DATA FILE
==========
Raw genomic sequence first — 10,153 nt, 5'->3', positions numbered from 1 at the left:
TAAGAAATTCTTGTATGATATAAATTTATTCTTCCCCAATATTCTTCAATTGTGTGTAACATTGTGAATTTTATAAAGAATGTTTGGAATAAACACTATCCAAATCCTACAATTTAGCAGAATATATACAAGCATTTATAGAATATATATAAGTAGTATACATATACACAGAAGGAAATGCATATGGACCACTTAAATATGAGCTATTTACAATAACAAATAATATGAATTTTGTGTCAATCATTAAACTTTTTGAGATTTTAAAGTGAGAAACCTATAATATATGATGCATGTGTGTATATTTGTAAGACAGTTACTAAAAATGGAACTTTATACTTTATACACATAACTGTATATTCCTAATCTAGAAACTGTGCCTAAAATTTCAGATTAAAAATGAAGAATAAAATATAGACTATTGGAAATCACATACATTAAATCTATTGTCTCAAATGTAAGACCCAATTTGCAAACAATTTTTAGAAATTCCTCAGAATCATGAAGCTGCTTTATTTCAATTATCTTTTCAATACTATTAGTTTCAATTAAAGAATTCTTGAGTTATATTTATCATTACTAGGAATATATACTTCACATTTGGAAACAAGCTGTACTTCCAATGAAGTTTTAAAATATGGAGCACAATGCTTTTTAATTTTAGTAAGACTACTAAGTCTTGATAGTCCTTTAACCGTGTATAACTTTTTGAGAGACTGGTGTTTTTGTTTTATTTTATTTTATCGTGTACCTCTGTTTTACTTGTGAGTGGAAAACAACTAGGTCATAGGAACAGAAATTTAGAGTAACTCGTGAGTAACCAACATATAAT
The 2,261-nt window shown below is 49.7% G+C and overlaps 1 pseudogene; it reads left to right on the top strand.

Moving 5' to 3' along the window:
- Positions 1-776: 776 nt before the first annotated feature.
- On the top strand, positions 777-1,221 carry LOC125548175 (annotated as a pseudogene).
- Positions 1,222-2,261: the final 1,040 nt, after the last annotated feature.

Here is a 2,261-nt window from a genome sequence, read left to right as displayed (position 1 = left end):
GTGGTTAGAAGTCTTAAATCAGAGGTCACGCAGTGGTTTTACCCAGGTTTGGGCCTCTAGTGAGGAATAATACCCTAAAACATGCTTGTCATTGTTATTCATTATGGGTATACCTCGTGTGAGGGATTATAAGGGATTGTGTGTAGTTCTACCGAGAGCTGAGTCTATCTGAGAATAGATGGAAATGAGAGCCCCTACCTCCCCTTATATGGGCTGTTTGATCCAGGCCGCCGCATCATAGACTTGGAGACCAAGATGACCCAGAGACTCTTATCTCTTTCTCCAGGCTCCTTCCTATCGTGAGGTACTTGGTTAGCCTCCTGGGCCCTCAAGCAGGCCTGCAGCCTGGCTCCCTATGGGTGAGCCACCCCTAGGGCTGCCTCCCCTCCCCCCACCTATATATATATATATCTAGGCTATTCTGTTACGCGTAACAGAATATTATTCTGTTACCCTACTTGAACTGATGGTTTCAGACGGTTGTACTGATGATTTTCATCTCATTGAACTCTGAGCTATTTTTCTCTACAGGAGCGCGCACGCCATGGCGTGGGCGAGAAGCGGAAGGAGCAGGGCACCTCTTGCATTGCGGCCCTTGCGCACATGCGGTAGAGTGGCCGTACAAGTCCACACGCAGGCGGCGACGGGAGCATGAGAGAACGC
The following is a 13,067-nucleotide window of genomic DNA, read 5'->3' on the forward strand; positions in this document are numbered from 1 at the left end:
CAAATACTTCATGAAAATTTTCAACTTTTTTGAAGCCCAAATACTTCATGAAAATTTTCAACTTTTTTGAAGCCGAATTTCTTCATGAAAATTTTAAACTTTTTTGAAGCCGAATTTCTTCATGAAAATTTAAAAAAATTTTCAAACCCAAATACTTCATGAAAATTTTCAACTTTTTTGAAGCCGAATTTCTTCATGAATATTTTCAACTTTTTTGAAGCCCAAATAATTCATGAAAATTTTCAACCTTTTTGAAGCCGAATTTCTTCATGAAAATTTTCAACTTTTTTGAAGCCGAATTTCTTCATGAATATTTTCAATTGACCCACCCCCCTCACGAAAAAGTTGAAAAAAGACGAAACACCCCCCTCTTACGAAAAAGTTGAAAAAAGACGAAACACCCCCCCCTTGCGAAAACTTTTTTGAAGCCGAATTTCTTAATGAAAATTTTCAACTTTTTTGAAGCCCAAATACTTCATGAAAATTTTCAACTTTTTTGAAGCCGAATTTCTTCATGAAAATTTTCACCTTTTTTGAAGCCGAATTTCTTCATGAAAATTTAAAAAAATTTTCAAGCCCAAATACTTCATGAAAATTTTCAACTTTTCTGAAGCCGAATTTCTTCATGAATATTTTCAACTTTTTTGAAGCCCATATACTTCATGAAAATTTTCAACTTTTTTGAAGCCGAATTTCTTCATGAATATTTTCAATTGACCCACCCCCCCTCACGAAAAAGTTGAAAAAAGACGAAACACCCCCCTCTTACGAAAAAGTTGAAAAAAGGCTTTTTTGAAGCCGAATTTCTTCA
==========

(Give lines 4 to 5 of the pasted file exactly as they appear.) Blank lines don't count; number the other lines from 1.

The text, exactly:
Moving 5' to 3' along the window:
- Positions 1-776: 776 nt before the first annotated feature.